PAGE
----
A colleague of mine, a roboticist, recently proclaimed that if one could teleoperate the robot he developed in his lab, it could hold down a desk job.
Official figures are produced to serve particular ends. Their names are mere labels, with no connection to infallible underlying stable properties. Most of the time, the statistics that politicians and the media quote do not reveal scientific facts.
Mismatch between biological sex and gender identity, culminating in its severest form as gender dysphoria, has been ascribed to mental disease, family dysfunction and childhood trauma.
Never in the history of the mobile phone has there been so much hype about a new technology ahead of its launch than there is with 5G.
Suppose you toss a coin and get four heads in a row – what do you think will come up on the fifth toss? Many of us have a gut feeling that a tails is due. This feeling is called the Gambler’s Fallacy.
Has there ever been an invention so integral to our lives, and so intimate, as the smartphone? Yet they are slippery things.
I teach measurement – the quantification of things. Some people think this is the most objective of the sciences; just numbers and observations, or what many people call objective facts.
For thousands of years humans turned to nature to cure and soothe their ills. Modern science built on these ancient foundations and the “natural product discovery” programmes established by pharmaceutical companies provided us with medicines that could treat cancer, infections and more.
The Internet of Things is a popular vision of objects with internet connections sending information back and forth to make our lives easier and more comfortable.
Many Americans find themselves bombarded by expert advice to limit their screen time and break their addictions to digital devices – including enforcing and modeling this restraint for the children in their lives.
When we consider interspecies communication we usually think in terms of human-creature exchanges or interactions in which some kind of relationship has been established. But it is not uncommon for us to experience an interaction with members of the plant kingdom...
Today, the scientific community is aghast at the prospect of gene editing to create “designer” humans.
What the internet looks like to users in the U.S. can be quite different from the online experience of people in other countries.
We’re squandering increasing amounts of time distracted by our phones. And that’s taking a serious toll on our mental and physical well-being.
Many of us have had the experience of arriving in an unfamiliar city and needing to get to a specific destination – whether it’s checking in at a hotel, meeting a friend at a local brewery, or navigating to a meeting on time.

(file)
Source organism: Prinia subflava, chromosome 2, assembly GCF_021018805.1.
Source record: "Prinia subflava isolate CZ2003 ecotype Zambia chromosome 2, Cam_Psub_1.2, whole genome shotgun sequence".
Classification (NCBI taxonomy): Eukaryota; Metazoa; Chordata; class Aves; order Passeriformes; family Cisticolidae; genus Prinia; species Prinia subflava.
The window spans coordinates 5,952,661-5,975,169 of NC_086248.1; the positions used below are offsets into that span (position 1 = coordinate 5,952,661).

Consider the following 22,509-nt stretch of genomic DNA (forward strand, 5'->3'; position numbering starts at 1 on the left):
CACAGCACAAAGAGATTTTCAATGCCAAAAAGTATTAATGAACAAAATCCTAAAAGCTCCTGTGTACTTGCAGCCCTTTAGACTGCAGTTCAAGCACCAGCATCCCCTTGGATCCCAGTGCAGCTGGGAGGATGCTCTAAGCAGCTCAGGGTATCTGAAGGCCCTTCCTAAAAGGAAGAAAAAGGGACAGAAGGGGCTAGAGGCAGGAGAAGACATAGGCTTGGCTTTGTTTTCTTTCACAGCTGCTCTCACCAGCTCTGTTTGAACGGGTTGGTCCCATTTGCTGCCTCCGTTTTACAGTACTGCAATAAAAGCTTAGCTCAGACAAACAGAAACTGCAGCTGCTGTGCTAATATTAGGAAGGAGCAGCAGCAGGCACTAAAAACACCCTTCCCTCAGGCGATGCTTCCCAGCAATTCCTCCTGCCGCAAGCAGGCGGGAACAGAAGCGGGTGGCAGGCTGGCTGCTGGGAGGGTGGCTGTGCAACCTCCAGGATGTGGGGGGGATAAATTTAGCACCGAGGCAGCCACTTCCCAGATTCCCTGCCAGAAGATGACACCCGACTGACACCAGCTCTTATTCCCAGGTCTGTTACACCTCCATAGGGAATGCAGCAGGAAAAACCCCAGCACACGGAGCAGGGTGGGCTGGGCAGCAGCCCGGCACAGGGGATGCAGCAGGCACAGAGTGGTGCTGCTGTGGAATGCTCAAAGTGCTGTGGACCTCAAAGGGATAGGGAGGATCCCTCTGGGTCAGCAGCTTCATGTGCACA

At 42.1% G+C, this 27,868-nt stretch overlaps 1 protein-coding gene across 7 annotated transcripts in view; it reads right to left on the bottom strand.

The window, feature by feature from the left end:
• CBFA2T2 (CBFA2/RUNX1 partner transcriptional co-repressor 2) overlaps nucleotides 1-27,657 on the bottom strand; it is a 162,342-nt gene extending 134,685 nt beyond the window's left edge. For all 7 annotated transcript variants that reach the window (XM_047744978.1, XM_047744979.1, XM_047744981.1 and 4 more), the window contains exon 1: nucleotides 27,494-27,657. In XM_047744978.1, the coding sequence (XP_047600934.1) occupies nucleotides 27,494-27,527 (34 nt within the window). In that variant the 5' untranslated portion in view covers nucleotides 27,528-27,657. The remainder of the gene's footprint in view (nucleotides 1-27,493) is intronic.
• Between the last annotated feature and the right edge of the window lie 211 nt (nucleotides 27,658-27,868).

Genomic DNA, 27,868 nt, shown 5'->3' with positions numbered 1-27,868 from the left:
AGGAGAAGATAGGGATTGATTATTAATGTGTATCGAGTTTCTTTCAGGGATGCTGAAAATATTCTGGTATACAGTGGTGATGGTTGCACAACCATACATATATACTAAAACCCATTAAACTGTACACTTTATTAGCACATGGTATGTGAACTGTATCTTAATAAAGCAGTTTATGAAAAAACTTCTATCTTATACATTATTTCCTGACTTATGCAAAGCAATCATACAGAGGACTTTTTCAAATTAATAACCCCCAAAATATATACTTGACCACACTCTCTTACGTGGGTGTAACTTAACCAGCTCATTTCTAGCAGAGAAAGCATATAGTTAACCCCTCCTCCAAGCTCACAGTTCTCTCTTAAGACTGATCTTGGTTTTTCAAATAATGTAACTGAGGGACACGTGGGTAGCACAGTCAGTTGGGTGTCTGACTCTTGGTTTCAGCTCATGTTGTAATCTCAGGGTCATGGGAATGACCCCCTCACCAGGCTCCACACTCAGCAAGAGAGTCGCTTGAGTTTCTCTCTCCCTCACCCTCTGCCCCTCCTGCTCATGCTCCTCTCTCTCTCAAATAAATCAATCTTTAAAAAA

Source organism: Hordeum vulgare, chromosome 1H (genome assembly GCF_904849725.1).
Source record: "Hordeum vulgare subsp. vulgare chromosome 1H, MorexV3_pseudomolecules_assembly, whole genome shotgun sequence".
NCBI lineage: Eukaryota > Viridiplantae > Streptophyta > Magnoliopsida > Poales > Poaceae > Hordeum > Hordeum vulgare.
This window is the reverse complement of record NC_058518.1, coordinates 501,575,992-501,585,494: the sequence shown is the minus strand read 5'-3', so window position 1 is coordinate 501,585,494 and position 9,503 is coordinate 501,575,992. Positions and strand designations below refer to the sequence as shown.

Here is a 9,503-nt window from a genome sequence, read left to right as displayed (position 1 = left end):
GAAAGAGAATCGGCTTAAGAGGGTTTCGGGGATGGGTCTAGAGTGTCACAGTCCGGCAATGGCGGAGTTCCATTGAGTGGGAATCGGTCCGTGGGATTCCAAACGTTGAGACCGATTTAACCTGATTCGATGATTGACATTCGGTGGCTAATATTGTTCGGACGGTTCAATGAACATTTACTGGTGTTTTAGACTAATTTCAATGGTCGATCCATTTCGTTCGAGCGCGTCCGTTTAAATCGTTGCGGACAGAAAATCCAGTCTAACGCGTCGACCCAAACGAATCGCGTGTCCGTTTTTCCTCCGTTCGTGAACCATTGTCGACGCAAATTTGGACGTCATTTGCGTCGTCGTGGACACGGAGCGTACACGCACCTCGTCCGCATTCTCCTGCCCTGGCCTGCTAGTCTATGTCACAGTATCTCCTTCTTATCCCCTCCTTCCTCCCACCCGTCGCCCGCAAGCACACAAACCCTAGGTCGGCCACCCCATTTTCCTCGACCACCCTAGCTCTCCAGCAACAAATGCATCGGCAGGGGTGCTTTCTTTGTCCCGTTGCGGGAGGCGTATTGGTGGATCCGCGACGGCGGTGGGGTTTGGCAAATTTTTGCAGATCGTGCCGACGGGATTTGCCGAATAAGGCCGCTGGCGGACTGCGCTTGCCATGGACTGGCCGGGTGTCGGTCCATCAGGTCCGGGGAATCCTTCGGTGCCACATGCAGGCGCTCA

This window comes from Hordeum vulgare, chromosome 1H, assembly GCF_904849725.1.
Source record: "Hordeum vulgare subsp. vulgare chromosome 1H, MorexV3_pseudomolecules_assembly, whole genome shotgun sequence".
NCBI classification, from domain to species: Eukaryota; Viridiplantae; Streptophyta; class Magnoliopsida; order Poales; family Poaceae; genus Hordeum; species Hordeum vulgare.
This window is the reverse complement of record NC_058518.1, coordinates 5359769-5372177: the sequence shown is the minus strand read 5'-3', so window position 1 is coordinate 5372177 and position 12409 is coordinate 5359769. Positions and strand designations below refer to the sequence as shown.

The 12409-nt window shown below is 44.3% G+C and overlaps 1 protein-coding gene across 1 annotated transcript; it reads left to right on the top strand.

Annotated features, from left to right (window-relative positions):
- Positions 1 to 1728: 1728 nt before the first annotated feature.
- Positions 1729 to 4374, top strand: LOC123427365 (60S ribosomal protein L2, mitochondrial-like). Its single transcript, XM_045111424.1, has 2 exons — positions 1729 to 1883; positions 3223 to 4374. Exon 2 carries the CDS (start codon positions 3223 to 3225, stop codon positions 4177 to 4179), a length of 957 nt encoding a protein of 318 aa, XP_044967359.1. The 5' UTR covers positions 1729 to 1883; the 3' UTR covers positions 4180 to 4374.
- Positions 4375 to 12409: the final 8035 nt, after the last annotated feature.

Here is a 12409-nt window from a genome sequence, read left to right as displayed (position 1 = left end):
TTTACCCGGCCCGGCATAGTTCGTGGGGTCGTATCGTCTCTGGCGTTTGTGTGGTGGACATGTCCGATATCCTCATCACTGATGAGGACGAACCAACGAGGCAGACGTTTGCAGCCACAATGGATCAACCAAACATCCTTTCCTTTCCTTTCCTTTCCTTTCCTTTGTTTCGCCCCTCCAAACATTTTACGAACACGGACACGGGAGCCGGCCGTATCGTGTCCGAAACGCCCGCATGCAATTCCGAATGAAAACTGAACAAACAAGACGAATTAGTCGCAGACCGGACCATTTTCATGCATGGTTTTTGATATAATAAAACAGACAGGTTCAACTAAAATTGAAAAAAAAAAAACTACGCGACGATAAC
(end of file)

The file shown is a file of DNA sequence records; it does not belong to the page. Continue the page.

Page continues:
One reason women tend to be absent from narratives of science is because it’s not as easy to find female scientists on the public record.
The media is buzzing with the surprise news that a Chinese researcher, Jainkui He, has created the world’s first genome-edited twins.
For most people today, robots and smart systems are servants that work in the background, vacuuming carpets or turning lights on and off. Or they’re machines that have taken over repetitive human jobs from assembly-line workers and bank tellers.
We connect to people around us in mysterious ways but science has proven that the heart is the biggest source of electromagnetic energy in the human body. They found there is an electromagnetic (energetic communication) between people.
The deepest dive recorded by the free-diving Bajau Laut people of Southeast Asia was to an impressive 79 metres, and the longest time spent underwater by them was just over three minutes.
Augmented reality systems show virtual objects in the real world – like cat ears and whiskers on a Snapchat selfie, or how well a particular chair might fit in a room.
Time travel to the UK in 2025: Harry is a teenager with a smartphone and Pauline is a senior citizen with Alzheimer’s who relies on smart glasses for independent living. Harry is frustrated his favorite online game is slow, and Pauline is anxious since her healthcare app is unresponsive.
Many parents want to know how much time their kids should be spending in front of screens, whether it’s their smartphones, tablets or TV. For years, the American Academy of Pediatrics had suggested a limit of two hours a day of TV for children and teens.
Smartphones, computers and social media platforms have become indispensable parts of modern life, but the technology companies that make them and write their software are under siege. In any given week, Facebook or Google or Amazon does something to erode public trust in them. Now could be a moment for the industry to make good on...
For those readers, who’ve ever had an operation – whether it was planned or an emergency – things in the real world probably felt very different to those familiar TV drama medical emergency scenes.